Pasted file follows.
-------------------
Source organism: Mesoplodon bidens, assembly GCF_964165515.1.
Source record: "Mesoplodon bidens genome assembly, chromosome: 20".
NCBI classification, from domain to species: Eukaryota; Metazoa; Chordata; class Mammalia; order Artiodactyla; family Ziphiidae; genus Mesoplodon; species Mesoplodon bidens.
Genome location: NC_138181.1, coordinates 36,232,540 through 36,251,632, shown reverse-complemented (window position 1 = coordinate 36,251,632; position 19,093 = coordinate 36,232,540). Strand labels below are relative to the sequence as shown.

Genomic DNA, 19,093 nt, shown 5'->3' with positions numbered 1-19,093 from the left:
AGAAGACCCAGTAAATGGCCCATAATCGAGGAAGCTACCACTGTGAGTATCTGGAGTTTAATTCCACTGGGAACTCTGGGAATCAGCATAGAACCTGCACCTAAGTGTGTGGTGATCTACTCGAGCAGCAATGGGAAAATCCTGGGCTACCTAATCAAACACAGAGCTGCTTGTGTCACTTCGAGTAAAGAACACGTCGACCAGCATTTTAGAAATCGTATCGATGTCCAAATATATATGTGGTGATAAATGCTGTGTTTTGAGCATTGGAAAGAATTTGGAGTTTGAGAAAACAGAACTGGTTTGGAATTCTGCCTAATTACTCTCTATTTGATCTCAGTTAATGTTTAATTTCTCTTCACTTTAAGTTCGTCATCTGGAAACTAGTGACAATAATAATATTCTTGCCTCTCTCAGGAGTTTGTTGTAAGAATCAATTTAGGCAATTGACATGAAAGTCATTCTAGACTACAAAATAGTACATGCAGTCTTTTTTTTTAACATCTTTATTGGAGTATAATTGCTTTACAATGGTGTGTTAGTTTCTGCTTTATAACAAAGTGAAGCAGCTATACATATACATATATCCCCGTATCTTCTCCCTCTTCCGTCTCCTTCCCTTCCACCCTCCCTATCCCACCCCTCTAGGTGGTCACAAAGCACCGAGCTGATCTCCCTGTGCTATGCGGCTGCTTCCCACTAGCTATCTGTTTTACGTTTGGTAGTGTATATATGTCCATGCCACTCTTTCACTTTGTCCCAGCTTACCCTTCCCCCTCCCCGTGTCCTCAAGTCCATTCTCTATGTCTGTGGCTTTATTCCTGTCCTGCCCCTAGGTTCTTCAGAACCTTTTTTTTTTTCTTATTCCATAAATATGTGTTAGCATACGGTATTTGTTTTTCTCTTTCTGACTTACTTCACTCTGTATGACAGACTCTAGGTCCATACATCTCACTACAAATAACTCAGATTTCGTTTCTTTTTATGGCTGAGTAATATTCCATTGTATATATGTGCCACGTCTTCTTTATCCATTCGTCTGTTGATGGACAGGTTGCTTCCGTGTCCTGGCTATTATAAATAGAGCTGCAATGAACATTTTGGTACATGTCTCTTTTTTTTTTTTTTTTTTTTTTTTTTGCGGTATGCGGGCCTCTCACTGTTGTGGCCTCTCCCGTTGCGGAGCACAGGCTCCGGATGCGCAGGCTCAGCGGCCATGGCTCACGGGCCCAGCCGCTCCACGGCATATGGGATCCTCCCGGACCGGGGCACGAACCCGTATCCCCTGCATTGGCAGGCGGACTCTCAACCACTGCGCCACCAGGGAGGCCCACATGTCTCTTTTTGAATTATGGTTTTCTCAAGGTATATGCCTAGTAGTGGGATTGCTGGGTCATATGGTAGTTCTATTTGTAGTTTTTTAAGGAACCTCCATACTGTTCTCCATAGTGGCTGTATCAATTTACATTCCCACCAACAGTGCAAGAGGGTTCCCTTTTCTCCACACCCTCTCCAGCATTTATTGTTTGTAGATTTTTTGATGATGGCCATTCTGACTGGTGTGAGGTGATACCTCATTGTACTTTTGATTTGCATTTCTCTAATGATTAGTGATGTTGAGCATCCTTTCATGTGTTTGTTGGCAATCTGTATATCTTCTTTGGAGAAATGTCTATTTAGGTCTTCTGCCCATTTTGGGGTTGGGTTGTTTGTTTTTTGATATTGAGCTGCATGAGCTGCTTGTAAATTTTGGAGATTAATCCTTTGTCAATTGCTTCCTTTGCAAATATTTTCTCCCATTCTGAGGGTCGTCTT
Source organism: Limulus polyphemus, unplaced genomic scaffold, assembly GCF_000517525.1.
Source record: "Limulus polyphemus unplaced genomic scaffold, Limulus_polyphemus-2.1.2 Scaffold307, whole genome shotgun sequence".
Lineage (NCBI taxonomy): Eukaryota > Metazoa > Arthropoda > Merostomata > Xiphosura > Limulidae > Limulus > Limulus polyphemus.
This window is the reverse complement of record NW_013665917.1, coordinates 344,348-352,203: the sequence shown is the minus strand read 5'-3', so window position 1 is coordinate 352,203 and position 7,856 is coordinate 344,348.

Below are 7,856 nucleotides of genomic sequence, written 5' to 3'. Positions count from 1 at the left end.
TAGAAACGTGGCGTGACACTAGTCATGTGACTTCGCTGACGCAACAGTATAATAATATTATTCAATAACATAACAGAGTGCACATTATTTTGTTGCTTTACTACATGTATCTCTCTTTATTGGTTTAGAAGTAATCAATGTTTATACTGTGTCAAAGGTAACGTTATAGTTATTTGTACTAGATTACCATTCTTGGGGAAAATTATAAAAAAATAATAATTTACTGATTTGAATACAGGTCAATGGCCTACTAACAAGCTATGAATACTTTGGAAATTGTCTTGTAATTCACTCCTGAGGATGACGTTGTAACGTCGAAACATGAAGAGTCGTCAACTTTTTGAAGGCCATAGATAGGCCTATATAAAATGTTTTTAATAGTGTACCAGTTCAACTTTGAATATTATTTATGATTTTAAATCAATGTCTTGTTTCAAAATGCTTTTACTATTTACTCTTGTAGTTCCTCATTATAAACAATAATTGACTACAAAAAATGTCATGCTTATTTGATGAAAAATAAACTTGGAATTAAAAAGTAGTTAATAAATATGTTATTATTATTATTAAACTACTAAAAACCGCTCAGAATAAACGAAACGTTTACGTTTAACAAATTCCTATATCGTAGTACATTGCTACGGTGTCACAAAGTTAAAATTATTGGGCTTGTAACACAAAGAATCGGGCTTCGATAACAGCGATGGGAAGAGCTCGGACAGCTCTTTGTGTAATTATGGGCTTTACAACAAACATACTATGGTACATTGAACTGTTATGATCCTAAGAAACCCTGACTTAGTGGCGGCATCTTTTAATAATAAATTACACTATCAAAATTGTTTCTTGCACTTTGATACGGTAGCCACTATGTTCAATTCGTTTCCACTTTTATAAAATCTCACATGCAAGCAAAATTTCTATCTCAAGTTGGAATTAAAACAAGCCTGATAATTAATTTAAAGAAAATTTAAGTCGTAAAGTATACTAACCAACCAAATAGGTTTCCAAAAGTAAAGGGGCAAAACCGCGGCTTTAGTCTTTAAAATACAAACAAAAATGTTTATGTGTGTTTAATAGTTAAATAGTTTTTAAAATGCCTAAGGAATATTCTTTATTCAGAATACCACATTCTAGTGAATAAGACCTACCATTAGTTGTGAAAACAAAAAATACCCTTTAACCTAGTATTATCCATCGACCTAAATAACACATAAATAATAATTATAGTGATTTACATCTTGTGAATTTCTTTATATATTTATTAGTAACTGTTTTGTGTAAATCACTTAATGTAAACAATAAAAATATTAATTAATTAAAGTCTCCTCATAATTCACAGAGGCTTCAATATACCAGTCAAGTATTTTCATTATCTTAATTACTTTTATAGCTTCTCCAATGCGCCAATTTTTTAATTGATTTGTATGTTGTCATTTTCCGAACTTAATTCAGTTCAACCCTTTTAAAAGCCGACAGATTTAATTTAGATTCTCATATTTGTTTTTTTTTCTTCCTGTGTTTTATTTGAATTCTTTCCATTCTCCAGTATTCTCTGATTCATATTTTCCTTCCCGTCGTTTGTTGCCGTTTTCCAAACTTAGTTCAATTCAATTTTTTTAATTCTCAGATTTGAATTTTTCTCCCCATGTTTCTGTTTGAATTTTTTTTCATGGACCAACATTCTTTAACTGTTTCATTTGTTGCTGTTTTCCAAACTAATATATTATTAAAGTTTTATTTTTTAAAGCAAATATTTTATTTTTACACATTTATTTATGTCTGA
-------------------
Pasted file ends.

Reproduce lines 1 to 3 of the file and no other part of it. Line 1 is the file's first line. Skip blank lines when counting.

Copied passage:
Source organism: Mesoplodon bidens, assembly GCF_964165515.1.
Source record: "Mesoplodon bidens genome assembly, chromosome: 20".
NCBI classification, from domain to species: Eukaryota; Metazoa; Chordata; class Mammalia; order Artiodactyla; family Ziphiidae; genus Mesoplodon; species Mesoplodon bidens.